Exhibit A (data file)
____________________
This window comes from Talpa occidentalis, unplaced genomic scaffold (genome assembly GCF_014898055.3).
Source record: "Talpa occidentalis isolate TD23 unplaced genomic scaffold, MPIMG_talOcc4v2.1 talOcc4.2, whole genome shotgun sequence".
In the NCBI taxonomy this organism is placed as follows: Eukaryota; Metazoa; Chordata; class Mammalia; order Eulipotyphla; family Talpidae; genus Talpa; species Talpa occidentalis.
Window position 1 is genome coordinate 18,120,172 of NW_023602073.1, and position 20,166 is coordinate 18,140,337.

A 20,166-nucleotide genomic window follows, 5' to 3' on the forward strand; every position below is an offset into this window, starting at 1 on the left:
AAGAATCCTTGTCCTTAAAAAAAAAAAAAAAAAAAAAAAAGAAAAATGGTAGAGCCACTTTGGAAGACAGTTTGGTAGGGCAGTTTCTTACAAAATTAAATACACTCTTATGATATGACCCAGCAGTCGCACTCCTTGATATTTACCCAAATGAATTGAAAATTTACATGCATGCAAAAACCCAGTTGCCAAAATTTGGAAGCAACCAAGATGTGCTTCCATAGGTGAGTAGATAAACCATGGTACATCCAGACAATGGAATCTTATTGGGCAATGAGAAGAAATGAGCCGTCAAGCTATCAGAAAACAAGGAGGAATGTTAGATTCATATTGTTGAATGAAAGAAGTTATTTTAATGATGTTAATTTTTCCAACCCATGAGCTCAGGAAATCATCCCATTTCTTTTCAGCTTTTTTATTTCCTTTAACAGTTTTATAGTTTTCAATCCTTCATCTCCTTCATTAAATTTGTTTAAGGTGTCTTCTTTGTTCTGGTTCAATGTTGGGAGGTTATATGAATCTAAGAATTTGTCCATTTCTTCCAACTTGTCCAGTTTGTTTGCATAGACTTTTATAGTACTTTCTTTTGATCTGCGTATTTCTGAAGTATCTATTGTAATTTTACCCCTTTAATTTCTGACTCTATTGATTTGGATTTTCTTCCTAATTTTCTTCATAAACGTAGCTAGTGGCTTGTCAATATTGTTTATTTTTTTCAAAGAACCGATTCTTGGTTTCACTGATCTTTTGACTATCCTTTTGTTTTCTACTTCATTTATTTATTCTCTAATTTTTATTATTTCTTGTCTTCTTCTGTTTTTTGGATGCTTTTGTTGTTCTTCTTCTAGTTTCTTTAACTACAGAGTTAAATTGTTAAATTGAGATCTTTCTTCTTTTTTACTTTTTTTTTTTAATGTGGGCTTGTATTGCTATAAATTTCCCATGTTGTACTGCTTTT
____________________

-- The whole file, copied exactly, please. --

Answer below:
This window comes from Talpa occidentalis, unplaced genomic scaffold (genome assembly GCF_014898055.3).
Source record: "Talpa occidentalis isolate TD23 unplaced genomic scaffold, MPIMG_talOcc4v2.1 talOcc4.2, whole genome shotgun sequence".
In the NCBI taxonomy this organism is placed as follows: Eukaryota; Metazoa; Chordata; class Mammalia; order Eulipotyphla; family Talpidae; genus Talpa; species Talpa occidentalis.
Window position 1 is genome coordinate 18,120,172 of NW_023602073.1, and position 20,166 is coordinate 18,140,337.

A 20,166-nucleotide genomic window follows, 5' to 3' on the forward strand; every position below is an offset into this window, starting at 1 on the left:
AAGAATCCTTGTCCTTAAAAAAAAAAAAAAAAAAAAAAAAGAAAAATGGTAGAGCCACTTTGGAAGACAGTTTGGTAGGGCAGTTTCTTACAAAATTAAATACACTCTTATGATATGACCCAGCAGTCGCACTCCTTGATATTTACCCAAATGAATTGAAAATTTACATGCATGCAAAAACCCAGTTGCCAAAATTTGGAAGCAACCAAGATGTGCTTCCATAGGTGAGTAGATAAACCATGGTACATCCAGACAATGGAATCTTATTGGGCAATGAGAAGAAATGAGCCGTCAAGCTATCAGAAAACAAGGAGGAATGTTAGATTCATATTGTTGAATGAAAGAAGTTATTTTAATGATGTTAATTTTTCCAACCCATGAGCTCAGGAAATCATCCCATTTCTTTTCAGCTTTTTTATTTCCTTTAACAGTTTTATAGTTTTCAATCCTTCATCTCCTTCATTAAATTTGTTTAAGGTGTCTTCTTTGTTCTGGTTCAATGTTGGGAGGTTATATGAATCTAAGAATTTGTCCATTTCTTCCAACTTGTCCAGTTTGTTTGCATAGACTTTTATAGTACTTTCTTTTGATCTGCGTATTTCTGAAGTATCTATTGTAATTTTACCCCTTTAATTTCTGACTCTATTGATTTGGATTTTCTTCCTAATTTTCTTCATAAACGTAGCTAGTGGCTTGTCAATATTGTTTATTTTTTTCAAAGAACCGATTCTTGGTTTCACTGATCTTTTGACTATCCTTTTGTTTTCTACTTCATTTATTTATTCTCTAATTTTTATTATTTCTTGTCTTCTTCTGTTTTTTGGATGCTTTTGTTGTTCTTCTTCTAGTTTCTTTAACTACAGAGTTAAATTGTTAAATTGAGATCTTTCTTCTTTTTTACTTTTTTTTTTTAATGTGGGCTTGTATTGCTATAAATTTCCCATGTTGTACTGCTTTT